This lack of knowledge can be detrimental to doctors’ long-term financial health. One financial concept that doctors will encounter often as they search for loan products is debt-to-income (DTI) ratio. If you are not sure what DTI means or how to improve your DTI, we are sharing the basics of this financial metric!
DTI ratio is a financial metric used by lenders and other financial institutions to compare a borrower’s debt to their income. This value can be indicative of an individual’s financial health.
Kelly is a medical resident, who is interested in getting a loan to help with car repairs. She is trying to figure out her debt-to-income ratio. Take a look at Kelly’s monthly bills and income:
$900 + $500 + $400 + $300 = $2,100
$2,100 / $5,330 = .393
Kelly has a 39.3% debt-to-income ratio.
DTI ratios are used by lenders when making credit decisions. Various financial institutions will use it for different loan products, but it is almost always used when obtaining a mortgage.
Lenders have different DTI ratio cut-offs depending on the product. For instance, a favorable DTI ratio is often considered 43% or lower. A debt-to-income ratio of over 50% may indicate that an individual may have a hard time paying their monthly payments on any debt. The lower a DTI ratio, the more attractive a borrower will look to a lender.
Because of significant student debt, residents and trainees can have debt-to-income ratios in the triple digits. Because school and training is so expensive, this is typically unavoidable, but most lenders only consider the value of the metric without considering the reason for the high debt level. This is one of the many frustrations our doctor co-founders faced when trying to navigate their finances.
DTI ratios can be extremely limiting, especially when considering the unique financial lifecycles of doctors. DTIs don’t take into account the type of debt or the cost of servicing the debt.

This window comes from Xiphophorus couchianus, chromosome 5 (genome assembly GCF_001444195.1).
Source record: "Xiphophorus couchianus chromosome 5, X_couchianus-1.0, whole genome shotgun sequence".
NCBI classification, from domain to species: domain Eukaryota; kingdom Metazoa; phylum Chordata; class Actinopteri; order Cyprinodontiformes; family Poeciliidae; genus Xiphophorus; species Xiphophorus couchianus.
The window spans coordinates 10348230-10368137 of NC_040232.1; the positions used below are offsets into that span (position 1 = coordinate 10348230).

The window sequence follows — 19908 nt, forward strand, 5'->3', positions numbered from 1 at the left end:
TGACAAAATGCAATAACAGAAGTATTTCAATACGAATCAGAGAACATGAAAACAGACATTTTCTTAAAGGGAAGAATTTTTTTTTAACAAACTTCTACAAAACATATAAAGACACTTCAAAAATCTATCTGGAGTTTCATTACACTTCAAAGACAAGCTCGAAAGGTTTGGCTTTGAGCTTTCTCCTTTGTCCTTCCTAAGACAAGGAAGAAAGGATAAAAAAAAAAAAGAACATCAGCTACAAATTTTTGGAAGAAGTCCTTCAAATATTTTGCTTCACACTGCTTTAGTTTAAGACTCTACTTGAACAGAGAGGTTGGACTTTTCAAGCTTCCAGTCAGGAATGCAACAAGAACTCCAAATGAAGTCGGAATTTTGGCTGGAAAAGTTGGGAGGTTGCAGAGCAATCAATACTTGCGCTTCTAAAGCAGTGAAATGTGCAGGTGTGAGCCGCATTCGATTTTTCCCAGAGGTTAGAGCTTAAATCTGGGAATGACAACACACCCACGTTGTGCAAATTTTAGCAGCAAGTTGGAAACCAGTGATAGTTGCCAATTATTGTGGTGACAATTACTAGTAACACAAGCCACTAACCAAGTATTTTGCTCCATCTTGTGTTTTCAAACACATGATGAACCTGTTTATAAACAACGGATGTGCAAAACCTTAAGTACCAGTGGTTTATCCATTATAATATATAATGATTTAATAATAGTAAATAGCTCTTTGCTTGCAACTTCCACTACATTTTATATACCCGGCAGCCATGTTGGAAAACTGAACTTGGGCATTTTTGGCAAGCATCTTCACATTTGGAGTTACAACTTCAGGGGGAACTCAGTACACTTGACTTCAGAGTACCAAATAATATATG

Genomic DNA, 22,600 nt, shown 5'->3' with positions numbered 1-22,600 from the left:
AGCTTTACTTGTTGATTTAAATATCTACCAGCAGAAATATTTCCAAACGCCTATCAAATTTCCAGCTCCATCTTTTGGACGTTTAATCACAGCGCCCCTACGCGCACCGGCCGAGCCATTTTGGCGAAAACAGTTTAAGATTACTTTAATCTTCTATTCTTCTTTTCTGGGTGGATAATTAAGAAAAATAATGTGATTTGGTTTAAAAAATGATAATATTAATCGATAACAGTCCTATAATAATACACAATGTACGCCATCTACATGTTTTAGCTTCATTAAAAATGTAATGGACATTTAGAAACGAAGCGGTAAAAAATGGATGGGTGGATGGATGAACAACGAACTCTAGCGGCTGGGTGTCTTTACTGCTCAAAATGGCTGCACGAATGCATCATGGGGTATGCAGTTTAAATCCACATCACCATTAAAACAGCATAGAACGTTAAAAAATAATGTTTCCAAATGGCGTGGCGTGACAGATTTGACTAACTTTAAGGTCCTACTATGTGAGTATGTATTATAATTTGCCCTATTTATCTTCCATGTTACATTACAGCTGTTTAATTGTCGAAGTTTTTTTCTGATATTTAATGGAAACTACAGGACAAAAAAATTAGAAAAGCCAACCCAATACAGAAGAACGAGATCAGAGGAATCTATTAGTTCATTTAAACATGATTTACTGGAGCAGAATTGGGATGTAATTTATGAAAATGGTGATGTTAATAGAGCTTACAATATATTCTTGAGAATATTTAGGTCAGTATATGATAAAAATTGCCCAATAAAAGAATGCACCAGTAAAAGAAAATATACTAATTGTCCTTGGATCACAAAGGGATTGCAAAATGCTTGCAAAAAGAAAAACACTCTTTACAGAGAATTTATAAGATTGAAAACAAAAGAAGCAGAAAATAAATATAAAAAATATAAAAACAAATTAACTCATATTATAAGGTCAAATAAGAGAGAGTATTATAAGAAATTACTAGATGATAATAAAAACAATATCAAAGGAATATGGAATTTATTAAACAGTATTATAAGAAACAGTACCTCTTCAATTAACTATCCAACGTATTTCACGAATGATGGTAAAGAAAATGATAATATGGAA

For instance, student loans are viewed the same as credit card debt, despite student loans being acquired as an investment in your career and lifetime earning potential and credit card debt carrying higher interest rates. One note on student loans is, if you are on an Income Driven Repayment plan for federal loans this could lower your monthly “debt” payment and therefore decrease your DTI.
The best way to deal with a high DTI ratio is to prevent it in the first place. Student loan debt is unavoidable for many doctors, but there are ways to reduce the burden. Here are some suggestions you may want to consider:
If you have already dug yourself into a deep hole, don’t worry. You may face difficulty if searching for loans, but you can overcome and improve your financial metrics! The main ways to improve a DTI ratio is by raising income and lowering debt.
For some doctors and doctors-in-training, raising income may not be a viable long-term option because of the time commitment needed from their profession. Some practicing doctors may benefit from a second job or side hustle.
According to Medscape, 37% of physicians have a side gig. Common examples of these secondary jobs include medical consulting, chart review, real estate and investing.
If taking on a greater workload is not a possibility, your best course of action is to lower your debt. Ways to lower your debt include:
Even with aggressive efforts to improve DTI ratio, it may take some doctors years to make meaningful changes to their financial metrics.
If your DTI ratio is holding you back from financial products that you need, there are options that could work for you. Panacea Financial knows the complexities of doctors’ financial lifecycles because our founders have been there themselves, as practicing doctors. That’s why we don’t use DTI or have a minimum credit score to approve doctors for a PRN Personal Loan.
If you are needing extra cash for residency relocation, car repairs or any other need, our PRN Personal Loan can offer you the help you need, even when other lenders see you as a risk. Visit our PRN Personal Loan page to learn more and apply!
Financial knowledge is your greatest tool to set yourself up for financial success. If you are interested in learning more about financial topics, visit our Resources page or check out one of our curated topics below.
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